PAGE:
He wanted to keep them hidden away and looked with amaze- ment at the quiet inexpressive
hands of other men who worked beside him in the fields, or passed, driving sleepy teams on country roads.
To follow that way is an initiation, by which they will become able to distinguish, in art, speech, feeling, manners, in men and life generally, what is genuine, animated, and expressive from what is only conventional and derivative, and therefore inexpressive
A flash of satisfaction illuminated for a moment the detective's inexpressive
After he had taken a few turns backward and forward, alone, he was joined by a spare, quiet, gray-haired man, whose personal appearance was totally devoid of marked character of any kind; whose inexpressive
face and conventionally-quiet manner presented nothing that attracted approval and nothing that inspired dislike.
The dawn of the March morning is singularly inexpressive
, and there is nothing to show where the eastern horizon lies.
But he remembered how, even then, she had surprised him by dropping back to inexpressive
girlishness as soon as her conscience had been eased of its burden; and he saw that she would probably go through life dealing to the best of her ability with each experience as it came, but never anticipating any by so much as a stolen glance.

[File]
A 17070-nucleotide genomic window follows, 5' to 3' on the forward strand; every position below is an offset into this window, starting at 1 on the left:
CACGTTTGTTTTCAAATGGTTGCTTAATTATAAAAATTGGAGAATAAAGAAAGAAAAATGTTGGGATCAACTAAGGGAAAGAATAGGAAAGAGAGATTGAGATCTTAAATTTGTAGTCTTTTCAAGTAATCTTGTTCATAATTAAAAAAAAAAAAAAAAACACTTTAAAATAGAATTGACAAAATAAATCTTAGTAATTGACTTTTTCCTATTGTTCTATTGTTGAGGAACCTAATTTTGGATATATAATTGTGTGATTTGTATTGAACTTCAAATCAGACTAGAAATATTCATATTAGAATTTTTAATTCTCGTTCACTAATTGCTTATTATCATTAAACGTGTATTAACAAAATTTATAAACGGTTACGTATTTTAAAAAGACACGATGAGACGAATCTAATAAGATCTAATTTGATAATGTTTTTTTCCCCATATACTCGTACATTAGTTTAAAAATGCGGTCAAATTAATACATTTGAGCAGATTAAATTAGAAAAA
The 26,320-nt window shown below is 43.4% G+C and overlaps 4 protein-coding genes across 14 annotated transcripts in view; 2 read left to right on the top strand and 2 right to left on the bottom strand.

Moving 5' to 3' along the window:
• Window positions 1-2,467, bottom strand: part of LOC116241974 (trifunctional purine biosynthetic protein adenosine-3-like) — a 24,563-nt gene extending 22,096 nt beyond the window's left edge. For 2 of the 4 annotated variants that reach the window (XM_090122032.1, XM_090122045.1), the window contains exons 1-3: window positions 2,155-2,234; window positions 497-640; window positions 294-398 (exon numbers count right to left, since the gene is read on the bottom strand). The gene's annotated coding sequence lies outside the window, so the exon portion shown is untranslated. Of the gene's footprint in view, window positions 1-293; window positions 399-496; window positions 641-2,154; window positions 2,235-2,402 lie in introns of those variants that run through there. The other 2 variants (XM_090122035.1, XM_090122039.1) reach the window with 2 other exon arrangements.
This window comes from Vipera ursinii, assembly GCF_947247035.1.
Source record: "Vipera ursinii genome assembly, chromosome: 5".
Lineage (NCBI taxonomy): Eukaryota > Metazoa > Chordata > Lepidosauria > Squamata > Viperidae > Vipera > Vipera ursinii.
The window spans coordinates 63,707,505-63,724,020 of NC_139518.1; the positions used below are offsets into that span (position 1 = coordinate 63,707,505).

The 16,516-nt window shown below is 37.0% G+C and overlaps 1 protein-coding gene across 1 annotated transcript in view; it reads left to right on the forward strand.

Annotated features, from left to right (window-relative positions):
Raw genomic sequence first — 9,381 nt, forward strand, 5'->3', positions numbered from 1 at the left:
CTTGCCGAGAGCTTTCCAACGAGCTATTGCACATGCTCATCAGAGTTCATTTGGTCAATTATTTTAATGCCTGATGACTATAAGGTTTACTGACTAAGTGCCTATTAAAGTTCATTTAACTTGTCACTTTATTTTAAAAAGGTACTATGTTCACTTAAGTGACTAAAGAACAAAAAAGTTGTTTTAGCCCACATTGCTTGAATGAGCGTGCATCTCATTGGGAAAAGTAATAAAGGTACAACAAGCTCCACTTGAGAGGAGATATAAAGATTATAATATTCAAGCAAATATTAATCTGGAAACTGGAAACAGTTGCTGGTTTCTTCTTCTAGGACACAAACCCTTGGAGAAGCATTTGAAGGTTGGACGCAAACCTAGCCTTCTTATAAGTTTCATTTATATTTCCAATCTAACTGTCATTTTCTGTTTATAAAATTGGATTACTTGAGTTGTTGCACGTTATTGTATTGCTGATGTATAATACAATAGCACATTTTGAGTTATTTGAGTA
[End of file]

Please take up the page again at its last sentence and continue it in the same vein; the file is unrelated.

"Yes," she continued, glancing at Katharine, with the round, greenish eyes which were as inexpressive
as moist marbles, "Katharine is like the girls of my youth.
I could now see the girl's round, fleshy, inexpressive
face, her rayless and colorless eyes, her coarse nose and heavy chin.
'Well, if it is, it's a wery inexpressive
word, that's all,' said Sam.
Where any name happens to be vague or inexpressive
, I shall say so, and suggest another.
Yes, there lay Willoughby, curt, inexpressive
, perpetually jocular, robbing a whole continent of mystery, enquiring after his daughter's manners and morals--hoping she wasn't a bore, and bidding them pack her off to him on board the very next ship if she were-- and then grateful and affectionate with suppressed emotion, and then half a page about his own triumphs over wretched little natives who went on strike and refused to load his ships, until he roared English oaths at them, "popping my head out of the window just as I was, in my shirt sleeves.
Fyne, took an unwilling sip or two and put it down as if there were some moral contamination in the coffee of these "swells." Between whiles he directed mysteriously inexpressive
glances at little Fyne, who, I gather, had no breakfast that morning at all.